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Late one spring semester during a period of career boredom as a nursing faculty member, I prayed for God's intervention. Almost immediately the answer came, but in an unexpected way. God gave me the idea to guide the students in developing a puppet show, Clarence, the Firehouse Dog. The students were to design a puppet set and to write a script and a song to teach preschoolers about fire safety.

Figure. No caption a... - Click to enlarge in new windowFigure. No caption available.
Figure. Ready to giv... - Click to enlarge in new windowFigure. Ready to give program, "Clarence, the Firehouse Dog"

Convinced that this funny, yet simple, idea was from God, I proceeded with the plan. Over the next six months, everything fell into place. Puppets were sewn, objectives for student learning were written and an award-winning poster presentation was presented. Simultaneously, the students busied themselves with accomplishing their learning objectives by designing the set and writing the script and the song.


Finally, the day in late October arrived to present the puppet show at the large outdoor fall festival sponsored by Prestonwood Baptist Church in Piano, Texas, which annually draws about 13,000 people. Rain was in the forecast. The rains did not come, but the strong winds did. A gentleman who walked by as I was beginning to put up the set (designed by students Erin Vittetoe and Amanda Schrade) confirmed my fears. He predicted that the wind would blow the set down.


As I prepared to leave the grounds, disappointed but hoping that the winds would subside, a woman walked by and pointed to a tree. She said, "Look, there's a tree; you can anchor it to the tree." I looked, and indeed there was a tree: a puny little tree held straight by two strong stakes. After thirty minutes, the set was securely anchored to the tree. That evening the nursing students successfully performed their puppet show nine times. The set stood firm.


Again, God spoke but in a different way, saying, I gave you a tree.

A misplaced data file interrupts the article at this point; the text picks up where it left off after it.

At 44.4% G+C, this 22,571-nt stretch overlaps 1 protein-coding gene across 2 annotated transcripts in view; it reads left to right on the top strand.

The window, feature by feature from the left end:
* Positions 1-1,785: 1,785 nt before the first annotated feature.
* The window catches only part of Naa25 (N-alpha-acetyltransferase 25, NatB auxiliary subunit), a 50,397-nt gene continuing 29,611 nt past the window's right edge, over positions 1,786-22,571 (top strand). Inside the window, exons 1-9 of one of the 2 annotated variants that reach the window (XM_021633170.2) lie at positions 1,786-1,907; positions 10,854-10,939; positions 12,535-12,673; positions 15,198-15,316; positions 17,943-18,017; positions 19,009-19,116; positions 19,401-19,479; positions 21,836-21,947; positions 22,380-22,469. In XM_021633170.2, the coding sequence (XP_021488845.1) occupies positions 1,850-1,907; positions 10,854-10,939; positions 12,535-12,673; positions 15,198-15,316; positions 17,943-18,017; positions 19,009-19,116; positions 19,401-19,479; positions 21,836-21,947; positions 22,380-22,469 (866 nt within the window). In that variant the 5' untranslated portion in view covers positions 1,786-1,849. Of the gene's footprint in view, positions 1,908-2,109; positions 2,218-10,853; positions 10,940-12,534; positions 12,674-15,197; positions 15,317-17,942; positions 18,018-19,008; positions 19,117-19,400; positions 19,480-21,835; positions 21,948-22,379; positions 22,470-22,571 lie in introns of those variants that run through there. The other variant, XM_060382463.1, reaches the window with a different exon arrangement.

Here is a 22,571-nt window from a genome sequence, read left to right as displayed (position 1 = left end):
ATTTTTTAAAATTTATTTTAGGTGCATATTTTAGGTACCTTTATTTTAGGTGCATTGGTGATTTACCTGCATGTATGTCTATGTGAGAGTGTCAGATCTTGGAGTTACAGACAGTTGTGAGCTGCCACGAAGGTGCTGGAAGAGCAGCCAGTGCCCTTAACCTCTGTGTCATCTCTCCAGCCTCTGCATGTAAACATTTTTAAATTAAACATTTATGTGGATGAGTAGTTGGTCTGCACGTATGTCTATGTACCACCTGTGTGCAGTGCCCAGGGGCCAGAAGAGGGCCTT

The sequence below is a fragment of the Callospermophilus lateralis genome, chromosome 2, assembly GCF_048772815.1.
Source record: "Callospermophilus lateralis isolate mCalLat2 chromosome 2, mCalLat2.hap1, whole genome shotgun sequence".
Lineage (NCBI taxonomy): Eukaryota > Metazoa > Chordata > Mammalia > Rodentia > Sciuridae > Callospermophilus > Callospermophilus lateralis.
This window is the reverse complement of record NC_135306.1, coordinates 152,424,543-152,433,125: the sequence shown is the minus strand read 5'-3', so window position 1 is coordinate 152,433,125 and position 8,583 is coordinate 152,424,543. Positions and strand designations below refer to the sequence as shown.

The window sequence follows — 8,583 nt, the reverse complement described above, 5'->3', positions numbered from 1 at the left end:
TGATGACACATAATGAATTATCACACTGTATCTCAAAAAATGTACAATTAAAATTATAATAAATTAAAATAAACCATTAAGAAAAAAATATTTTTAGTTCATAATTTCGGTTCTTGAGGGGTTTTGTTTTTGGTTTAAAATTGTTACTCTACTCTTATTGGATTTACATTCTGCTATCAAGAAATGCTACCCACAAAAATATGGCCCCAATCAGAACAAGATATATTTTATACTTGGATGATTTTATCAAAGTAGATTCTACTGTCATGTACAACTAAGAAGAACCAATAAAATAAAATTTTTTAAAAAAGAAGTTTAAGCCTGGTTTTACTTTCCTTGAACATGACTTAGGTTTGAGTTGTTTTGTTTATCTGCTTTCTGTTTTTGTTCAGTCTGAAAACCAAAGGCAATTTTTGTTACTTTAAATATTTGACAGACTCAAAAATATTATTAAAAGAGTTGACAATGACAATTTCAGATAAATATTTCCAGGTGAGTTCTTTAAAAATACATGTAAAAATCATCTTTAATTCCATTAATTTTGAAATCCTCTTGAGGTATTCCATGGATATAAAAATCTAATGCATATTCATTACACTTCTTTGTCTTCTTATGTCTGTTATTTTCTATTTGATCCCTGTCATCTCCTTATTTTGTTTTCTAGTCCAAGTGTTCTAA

Reflecting back on eighteen years of nursing experience, the strong winds have come. Yet with each experience, he has given trees to anchor me from nursing's storms. During nursing shortages and what has, at times, seemed an unbearable workload, God has sent calm in the midst of the storm. He has given appreciative words and cards of thanks from parents of children under my care. He has given enthusiasm in the eyes of my nursing students, excited about learning. He has given supportive nursing faculty colleagues. As I have caressed the hands of dying children, he has given the hope of the resurrection.


Nursing is currently facing its most intense storm ever. New-age mysticism and humanistic philosophies have infiltrated our profession. We face our most intense work force shortage. However, in the midst of it all, I am reminded of two things. The first is his promises. God has not promised to take the storms away, but he has promised to be our "shelter from the storm" (Is 25:4 NIV). If we remain anchored to him, even in the midst of the storm we are facing, we will not fail (Mt 7:25).


Second, I am reminded of the reason I am in nursing-to provide kind, respectful, compassionate care to the body, mind and spirit that will serve to point others to the tree he provided 2,000 years ago. Thank God for the tree!!